June 25, 2021 12:25
Bank of Korea Governor Lee Ju-yeol on Thursday sent the clearest signal yet that an interest rate hike is imminent.
Lee told reporters that the current base rate of 0.5 percent is the result of "unprecedented" cuts due to the coronavirus pandemic and added, "It's reasonable to normalize the present expansionary fiscal policy at an appropriate time within this year."
"I think we need to think about the timing and speed of the process by considering the economic situation, inflation and level of financial imbalance," he added.
Last month, the BOK's monetary policy committee already hinted at a rate hike within this year and Lee's latest comment make it quasi-official. He defended the decision by saying, "At this point, raising the base rate once or twice would still be considered moderate."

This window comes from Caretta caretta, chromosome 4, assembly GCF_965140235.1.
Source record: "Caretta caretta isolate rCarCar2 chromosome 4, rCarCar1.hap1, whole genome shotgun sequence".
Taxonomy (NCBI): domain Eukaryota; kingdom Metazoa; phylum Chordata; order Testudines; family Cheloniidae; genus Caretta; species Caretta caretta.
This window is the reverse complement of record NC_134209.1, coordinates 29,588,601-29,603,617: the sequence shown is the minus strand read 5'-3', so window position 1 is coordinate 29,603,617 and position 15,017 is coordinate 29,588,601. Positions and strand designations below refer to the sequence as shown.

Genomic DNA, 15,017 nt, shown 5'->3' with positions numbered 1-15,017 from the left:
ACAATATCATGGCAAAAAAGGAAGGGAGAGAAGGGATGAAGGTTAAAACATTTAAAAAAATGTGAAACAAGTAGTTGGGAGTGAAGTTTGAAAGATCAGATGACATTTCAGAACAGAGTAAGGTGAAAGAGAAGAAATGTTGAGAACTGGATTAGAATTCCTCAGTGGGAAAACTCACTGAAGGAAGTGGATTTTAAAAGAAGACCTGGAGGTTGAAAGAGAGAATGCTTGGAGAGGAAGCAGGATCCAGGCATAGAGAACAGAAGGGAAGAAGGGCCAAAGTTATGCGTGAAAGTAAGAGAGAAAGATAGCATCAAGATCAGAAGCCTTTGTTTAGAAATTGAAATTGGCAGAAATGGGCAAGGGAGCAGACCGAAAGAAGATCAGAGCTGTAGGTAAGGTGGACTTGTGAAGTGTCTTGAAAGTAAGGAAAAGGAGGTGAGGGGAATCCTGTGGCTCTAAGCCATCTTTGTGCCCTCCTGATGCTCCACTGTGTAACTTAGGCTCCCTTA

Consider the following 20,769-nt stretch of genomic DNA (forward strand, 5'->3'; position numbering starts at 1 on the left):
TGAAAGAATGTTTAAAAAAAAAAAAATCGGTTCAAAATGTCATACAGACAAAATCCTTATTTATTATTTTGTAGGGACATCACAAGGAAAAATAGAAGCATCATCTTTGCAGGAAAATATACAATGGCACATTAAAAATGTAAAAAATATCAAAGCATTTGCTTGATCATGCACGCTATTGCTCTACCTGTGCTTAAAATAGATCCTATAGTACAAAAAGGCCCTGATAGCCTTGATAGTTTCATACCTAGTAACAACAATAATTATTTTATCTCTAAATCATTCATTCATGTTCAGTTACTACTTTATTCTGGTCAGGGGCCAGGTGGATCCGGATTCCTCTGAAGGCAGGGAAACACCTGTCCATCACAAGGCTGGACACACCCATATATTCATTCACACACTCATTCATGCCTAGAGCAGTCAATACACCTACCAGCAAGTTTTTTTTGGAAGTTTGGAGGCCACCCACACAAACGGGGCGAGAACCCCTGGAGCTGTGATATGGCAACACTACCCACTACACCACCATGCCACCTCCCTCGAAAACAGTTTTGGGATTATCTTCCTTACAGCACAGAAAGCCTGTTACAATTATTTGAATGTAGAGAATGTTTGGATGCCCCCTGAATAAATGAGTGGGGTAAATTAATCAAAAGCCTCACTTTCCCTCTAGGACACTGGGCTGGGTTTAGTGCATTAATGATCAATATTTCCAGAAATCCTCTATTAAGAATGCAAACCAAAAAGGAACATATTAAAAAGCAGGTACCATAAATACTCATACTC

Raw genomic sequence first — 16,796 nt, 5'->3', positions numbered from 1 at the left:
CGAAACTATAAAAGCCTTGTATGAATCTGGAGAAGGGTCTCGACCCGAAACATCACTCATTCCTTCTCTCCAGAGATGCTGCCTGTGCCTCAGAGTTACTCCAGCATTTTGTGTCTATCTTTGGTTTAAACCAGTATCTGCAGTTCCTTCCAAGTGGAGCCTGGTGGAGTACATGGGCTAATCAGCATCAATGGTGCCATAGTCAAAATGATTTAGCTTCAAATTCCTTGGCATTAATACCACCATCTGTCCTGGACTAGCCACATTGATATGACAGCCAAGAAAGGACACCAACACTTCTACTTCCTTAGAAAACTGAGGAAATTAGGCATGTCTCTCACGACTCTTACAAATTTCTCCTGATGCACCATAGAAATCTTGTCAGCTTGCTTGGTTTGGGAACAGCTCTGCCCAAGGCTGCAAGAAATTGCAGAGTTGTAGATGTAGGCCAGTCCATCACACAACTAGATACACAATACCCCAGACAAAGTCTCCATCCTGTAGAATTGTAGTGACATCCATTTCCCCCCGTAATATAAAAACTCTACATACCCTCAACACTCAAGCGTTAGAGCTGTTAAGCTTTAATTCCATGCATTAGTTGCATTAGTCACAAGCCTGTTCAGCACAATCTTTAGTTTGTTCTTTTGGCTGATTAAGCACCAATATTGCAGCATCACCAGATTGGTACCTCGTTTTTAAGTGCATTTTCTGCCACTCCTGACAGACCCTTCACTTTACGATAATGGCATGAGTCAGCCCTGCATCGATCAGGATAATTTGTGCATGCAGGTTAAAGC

Lee explained that interest rates need to go back to normal because household debt has soared to a record W1.77 quadrillion and a bubble has formed in both real estate and stock prices (US$1=W1,133).
There are also concerns of rising inflation as major economies recover thanks to widespread vaccination. "If the BOK is negligent in its response, there could be major side effects in terms of inflation over the mid-term," Lee warned.
When asked if his position contrasts with the government's plans to put together a second supplementary budget worth W30 trillion to speed up economic recovery, Lee said, "Fiscal and monetary policies can work differently in macroeconomic circumstances."
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